9. You wish they knew your schedule

I bet that many passengers do not realize the cruel scheduling that you have to put up with. Just imagine a 2 hour working day followed by one of twelve hours. You get to work five days in a row and do a world trip while doing that. Doing six cities in 48 hours is not so unusual. Everybody thinks the job is great as you can stay in luxury hotels and surf on the beach. At the start when you are on reserve status, you cannot even enjoy your 10-15 days leave as you have to be on call and that means you might have to leave at just a few hours’ notice. Many people do not know that reserve status can last a few years in some cases.

10. You get passengers’ germs as a bonus

Dealing with all these people in a small space with recycled air means that flight attendants get exposed to all sorts of viruses, germs and bacteria. Not surprising that the rate of minor illness such as colds and flu in our group is pretty high. There are sick-day policies so you can take sick leave but sometimes you just cannot afford that. If you call in sick at the last minute, you are going to get reduced pay. That makes you feel even worse! But there are other health risks and FAs are more likely to suffer from bronchitis, skin cancer, mental health issues such as depression and anxiety than the general population.

11. You never get to work with the same colleagues

Imagine walking into your office and working with a different set of colleagues every day! This is what most flight attendant have to get used to. One small advantage is that you will never meet that obnoxious colleague again! But you never get to work again with really nice co-worker and that is a shame.

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12. You risk back injuries

When you have to help a passenger to lift an overstuffed carry-on into the overhead bin, you risk putting your back out and you might even have to take time off. Not to mention all the walking you have to do up and down the aisle pushing the heavy beverage cart. You do the cabin every fifteen minutes and that all adds up.

13. You may risk a FAA fine

It may seem unbelievable but if the flight attendant breaks a rule by giving someone a glass of water after the safety demo, they risk a fine of up to $1,100 if a FAA (Federal Aviation Administration) inspector happens to be on board. You often wonder why the FAA does not leave you in peace. You rightly feel that they should charge much heftier fines for those air-rage passengers who disrupt flights and make life hell for everybody on board.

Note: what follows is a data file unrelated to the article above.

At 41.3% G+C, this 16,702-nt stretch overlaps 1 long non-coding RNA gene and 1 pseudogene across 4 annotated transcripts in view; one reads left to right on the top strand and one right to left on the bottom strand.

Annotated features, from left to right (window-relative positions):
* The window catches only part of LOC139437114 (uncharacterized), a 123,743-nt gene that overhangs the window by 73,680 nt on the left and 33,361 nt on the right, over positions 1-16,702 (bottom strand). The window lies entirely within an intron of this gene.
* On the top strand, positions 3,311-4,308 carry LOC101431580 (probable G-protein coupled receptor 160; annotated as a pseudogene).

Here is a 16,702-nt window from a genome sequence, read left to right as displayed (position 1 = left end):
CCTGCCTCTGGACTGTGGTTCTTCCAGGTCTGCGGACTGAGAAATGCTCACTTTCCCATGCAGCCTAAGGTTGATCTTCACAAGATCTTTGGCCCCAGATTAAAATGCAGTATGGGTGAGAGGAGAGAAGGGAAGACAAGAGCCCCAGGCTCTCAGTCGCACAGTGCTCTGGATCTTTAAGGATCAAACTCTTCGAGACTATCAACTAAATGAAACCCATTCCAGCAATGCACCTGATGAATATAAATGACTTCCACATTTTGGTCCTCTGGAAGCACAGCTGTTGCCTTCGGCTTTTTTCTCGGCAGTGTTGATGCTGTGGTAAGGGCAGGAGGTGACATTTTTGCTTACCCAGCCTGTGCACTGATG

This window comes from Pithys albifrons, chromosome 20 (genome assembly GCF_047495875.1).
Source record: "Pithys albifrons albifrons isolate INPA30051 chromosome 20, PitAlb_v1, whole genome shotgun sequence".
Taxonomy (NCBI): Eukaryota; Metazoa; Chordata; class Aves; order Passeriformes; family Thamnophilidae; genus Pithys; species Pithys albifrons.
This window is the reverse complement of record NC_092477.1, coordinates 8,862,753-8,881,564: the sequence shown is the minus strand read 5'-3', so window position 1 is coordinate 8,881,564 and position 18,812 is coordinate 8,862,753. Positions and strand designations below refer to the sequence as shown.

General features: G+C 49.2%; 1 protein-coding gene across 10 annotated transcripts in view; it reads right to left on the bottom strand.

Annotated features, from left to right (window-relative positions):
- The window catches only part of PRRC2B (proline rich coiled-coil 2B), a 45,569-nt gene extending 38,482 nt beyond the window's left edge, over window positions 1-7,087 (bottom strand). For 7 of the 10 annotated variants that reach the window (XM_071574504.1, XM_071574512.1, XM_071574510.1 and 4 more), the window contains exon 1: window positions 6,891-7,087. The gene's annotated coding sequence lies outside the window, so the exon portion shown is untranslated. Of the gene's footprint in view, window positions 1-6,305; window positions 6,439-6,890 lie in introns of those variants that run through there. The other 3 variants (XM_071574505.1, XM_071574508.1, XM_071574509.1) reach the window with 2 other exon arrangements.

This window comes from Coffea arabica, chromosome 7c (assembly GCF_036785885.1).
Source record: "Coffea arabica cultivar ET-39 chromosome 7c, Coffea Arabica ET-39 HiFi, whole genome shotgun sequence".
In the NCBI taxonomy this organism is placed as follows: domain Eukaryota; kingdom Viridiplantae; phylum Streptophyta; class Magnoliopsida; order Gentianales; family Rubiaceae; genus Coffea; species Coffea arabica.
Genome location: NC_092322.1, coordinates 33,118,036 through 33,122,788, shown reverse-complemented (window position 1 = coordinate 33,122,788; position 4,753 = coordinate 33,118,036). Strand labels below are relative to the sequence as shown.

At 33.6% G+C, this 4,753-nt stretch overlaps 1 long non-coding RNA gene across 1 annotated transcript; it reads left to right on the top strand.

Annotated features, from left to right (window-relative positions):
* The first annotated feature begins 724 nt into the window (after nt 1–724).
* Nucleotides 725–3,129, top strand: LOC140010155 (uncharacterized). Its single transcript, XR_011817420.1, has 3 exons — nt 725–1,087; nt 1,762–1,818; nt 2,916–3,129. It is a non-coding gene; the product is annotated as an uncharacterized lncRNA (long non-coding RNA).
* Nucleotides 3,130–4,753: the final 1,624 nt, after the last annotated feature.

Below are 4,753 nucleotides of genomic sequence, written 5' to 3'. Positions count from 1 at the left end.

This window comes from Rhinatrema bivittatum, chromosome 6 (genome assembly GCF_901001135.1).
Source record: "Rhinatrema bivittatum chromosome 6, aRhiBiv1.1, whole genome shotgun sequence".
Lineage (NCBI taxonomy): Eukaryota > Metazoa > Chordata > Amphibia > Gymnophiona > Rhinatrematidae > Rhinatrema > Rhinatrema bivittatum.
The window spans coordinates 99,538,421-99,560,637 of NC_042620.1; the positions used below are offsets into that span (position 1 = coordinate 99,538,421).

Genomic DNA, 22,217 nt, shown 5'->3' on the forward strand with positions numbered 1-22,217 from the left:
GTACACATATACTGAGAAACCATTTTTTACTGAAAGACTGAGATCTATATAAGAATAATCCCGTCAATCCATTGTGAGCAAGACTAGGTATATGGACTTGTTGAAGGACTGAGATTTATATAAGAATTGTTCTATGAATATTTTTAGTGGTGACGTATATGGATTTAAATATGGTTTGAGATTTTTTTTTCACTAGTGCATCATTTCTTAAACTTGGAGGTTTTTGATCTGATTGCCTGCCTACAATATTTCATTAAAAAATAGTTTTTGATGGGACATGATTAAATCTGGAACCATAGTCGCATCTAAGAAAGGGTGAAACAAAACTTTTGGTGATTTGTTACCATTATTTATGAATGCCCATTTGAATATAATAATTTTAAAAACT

14. You have to keep your emotions under control

You can spot a difficult passenger the moment they step on board. This is the one who will have problems with their carry-on luggage, the seat will not recline because it is on the exit row and of course s/he will not be able to order a snack because they are sold out! You have to make sure that you are not threatening them by your body language, you have to shut up and just listen, you cannot let emotions take over and you have to stick to the facts. You feel great though when you have managed a really difficult passenger well.

15. You hate screaming babies and unruly kids

You know the scene only too well. A passenger rings the call bell because there is a toddler who is kicking their seat. Yes, it is really irritating when a passenger’s seat gets kicked. But when you have to act as a temporary parent, it is very risky. Being the disciplinarian sometimes backfires and the parents get angry. As for screaming babies, the changes in pressurization are causing their ears to hurt, so they cry. But try telling that to the nearby passengers! All you can do is to make sure that the parents have everything they need to calm the baby.

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The next time you work as a FA, pat yourself on the back that you are doing a great job and that very few passengers really know what it is like. You just hope that 95% of them know how to act like a gentleman or a lady.